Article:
Not Arrandale, but Better Graphics

Apple is up to something. For the past 1.5 years every single Mac has shipped with some form of NVIDIA graphics, standard, regardless of price. These are all G9x based GPUs with full support for OpenCL. From the looks of it, Apple is trying to broaden its install base of OpenCL compliant machines. In preparation for what I'm not really sure, but something is coming.

The unwillingness to ship a Mac without real GPGPU support leads us to the current problem with the 13-inch MacBook Pro. There's not enough motherboard real estate to include an Arrandale Core i3/i5 CPU plus an NVIDIA discrete GPU like Apple does in the new 15 and 17-inch models. Rather than sacrifice the GPU, Apple sacrificed CPU speed.

The new 13-inch MacBook Pro starts with a 2.4GHz Core 2 Duo processor based on the three year old Penryn core. It's an upgrade from the 2.26GHz model that shipped with last year's model, but no where near as fast as the Core i5 you get with the 15-inch MBP.


Click to Enlarge

Apple justifies the mild CPU upgrade by including a much more potent GPU: the GeForce 320M. The 320M has 48 cores up from the 16 that were in last year's GeForce 9400M. Like the 9400M, the 320M has a full fledged chipset to go along with it. A single chip for the CPU and one for the chipset/GPU, that's how Apple is able to keep its current motherboard/chassis design with the upgrade. Something Apple didn't want to sacrifice by going to the Core i5.

Looking at Intel's roadmaps, there are no package shrinks planned for Arrandale throughout 2010. If Apple wants to move the 13-inch platform to a Core i3/i5/i7 it needs to redesign its system to somehow make it fit or pray for a NVIDIA Arrandale chipset.

Is the upgraded NVIDIA GPU worth it? To find out I ran a handful of gaming benchmarks, both under Windows 7/Boot Camp and OS X (thank you Valve). We'll start with World of Warcraft running at 800 x 600:

World of Warcraft Performance - Windows 7

Performance is much better than last year's GeForce 9400M, you're looking at more than double the frame rate. Our WoW test actually went from choppy to playably smooth on the new 13-inch MacBook Pro compared to last year's 15-inch with a 9400M. The GeForce 320M also offers around 80% of the performance of the GT 330M in the 15-inch. The benefit? You don't have to worry about switching between GPUs, there's only one to deal with in this system.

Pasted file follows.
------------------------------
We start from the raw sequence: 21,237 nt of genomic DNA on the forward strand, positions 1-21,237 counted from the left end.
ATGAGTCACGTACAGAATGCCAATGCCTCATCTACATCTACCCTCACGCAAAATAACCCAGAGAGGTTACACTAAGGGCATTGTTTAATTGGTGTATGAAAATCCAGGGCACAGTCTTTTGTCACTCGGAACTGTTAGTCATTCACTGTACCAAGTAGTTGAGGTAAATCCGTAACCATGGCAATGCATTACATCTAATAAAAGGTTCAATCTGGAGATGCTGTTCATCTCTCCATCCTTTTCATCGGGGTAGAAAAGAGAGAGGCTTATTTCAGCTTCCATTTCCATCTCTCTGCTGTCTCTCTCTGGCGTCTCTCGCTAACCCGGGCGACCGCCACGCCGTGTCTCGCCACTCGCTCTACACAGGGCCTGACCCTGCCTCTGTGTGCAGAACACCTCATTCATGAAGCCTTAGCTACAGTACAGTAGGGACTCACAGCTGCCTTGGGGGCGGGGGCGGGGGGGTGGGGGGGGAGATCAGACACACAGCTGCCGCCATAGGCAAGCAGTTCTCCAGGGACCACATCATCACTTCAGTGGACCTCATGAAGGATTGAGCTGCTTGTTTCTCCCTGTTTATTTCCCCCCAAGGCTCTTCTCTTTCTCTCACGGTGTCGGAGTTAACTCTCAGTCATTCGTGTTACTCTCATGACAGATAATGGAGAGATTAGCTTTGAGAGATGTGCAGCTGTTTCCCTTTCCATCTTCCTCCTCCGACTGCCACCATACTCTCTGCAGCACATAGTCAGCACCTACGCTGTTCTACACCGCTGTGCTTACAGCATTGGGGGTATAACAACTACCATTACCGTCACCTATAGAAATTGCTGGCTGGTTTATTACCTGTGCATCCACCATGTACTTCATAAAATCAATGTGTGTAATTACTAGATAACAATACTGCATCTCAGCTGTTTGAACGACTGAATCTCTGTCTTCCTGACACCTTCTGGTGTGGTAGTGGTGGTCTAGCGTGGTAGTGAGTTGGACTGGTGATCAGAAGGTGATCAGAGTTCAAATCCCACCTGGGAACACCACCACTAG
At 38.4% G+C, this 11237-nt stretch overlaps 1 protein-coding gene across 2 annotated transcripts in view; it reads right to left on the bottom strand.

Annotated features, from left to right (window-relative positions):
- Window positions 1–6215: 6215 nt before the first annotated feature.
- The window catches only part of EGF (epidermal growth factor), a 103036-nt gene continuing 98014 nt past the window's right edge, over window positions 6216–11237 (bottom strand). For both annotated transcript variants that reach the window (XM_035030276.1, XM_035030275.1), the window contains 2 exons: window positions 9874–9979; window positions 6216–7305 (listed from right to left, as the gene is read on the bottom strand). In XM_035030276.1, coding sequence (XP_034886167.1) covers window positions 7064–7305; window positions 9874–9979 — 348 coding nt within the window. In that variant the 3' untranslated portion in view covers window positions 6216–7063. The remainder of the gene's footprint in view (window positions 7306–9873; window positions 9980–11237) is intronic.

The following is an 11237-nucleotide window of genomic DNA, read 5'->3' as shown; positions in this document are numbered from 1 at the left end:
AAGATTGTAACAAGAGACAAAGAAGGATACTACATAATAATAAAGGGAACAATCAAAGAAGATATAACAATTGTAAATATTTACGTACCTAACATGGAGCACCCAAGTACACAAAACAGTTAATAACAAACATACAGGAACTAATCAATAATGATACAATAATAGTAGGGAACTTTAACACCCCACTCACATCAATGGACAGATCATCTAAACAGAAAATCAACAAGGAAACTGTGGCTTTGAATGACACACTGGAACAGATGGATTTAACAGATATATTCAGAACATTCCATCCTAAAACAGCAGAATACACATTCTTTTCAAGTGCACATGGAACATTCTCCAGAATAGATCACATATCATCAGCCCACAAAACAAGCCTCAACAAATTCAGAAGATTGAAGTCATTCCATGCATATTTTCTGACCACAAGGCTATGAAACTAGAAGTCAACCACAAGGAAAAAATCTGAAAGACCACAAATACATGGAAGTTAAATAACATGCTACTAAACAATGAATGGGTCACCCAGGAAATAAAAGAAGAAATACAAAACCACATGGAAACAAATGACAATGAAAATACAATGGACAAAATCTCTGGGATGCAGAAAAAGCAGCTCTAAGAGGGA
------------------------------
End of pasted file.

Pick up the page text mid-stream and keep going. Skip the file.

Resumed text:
Next up is Left 4 Dead under Windows 7:

Up the resolution to 1440 x 900 (we had to resort to an external display to get it this high on the 13-inch) and the performance improvement over last year's 9400M remains consistent. The new 13-inch MacBook Pro has roughly twice the gaming performance of the GeForce 9400M found in last year's. At higher resolutions the gap between the 320M and GT 330M widens however. The 320M now offers less than 70% of the performance of the GT 330M. For its native panel resolution, the 13-inch's 320M is sufficient however. Apple usually does a good job of hardware selection.

While Source engine performance under OS X isn't all that great, the new 13-inch MacBook Pro is at least playable in even the most GPU intense games Valve offers:

Half Life 2 Episode 2 - OS X

The performance improvement over the 9400M here isn't as great, but still noticeable. The 320M offers 78% of the performance of the GT 330M. Overall I would call the GPU upgrade the 13-inch MacBook Pro received significant, but it's only something you'll notice if you're a gamer. If you aren't playing 3D games on your notebook, the upgrade is mostly meaningless today.

Looking forward, I suspect that Apple may stick with its GPU strategy for at least one more cycle. While Sandy Bridge (due out in 2011) will have much improved graphics performance, I don't believe it will have much of a compute focus. We may not see that from Intel until Ivy Bridge in 2012 or Haswell in 2013. Apple has been talking to AMD about Llano so that's another potential solution for small form factor Mac notebooks moved forward.

The Portability Balance General Performance: A Mild Improvement
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  • Setsunayaki - Wednesday, June 09, 2010 - link

    While I am not a fan of Apple by any means in any sector, I like their consistency within battery life. They offer laptops that at least wont discharge rapidly. I don't like the 1280x800 resolution simply because I do more things, and if the resolution was so low...

    then I rather opt for something much cooler...

    Rather than spend money on this and everything needed to get started, I prefer spending that money to build my own desktop PC to have at home and buy a netbook as well. The combination of the two would be far more valuable for the money, considering in my own usage..

    I don't play many 3D games on the road, or do many heavy things on a laptop...unless I am working off-site with a team of course.
    Reply
  • intelpatriot - Wednesday, June 09, 2010 - link

    Is there that meaningful a difference between a core 2 and an i5 (even an i7), anyway?

    I'm guessing it's going to be nothing like the performance gain stepping up a GPU price bracket/generation.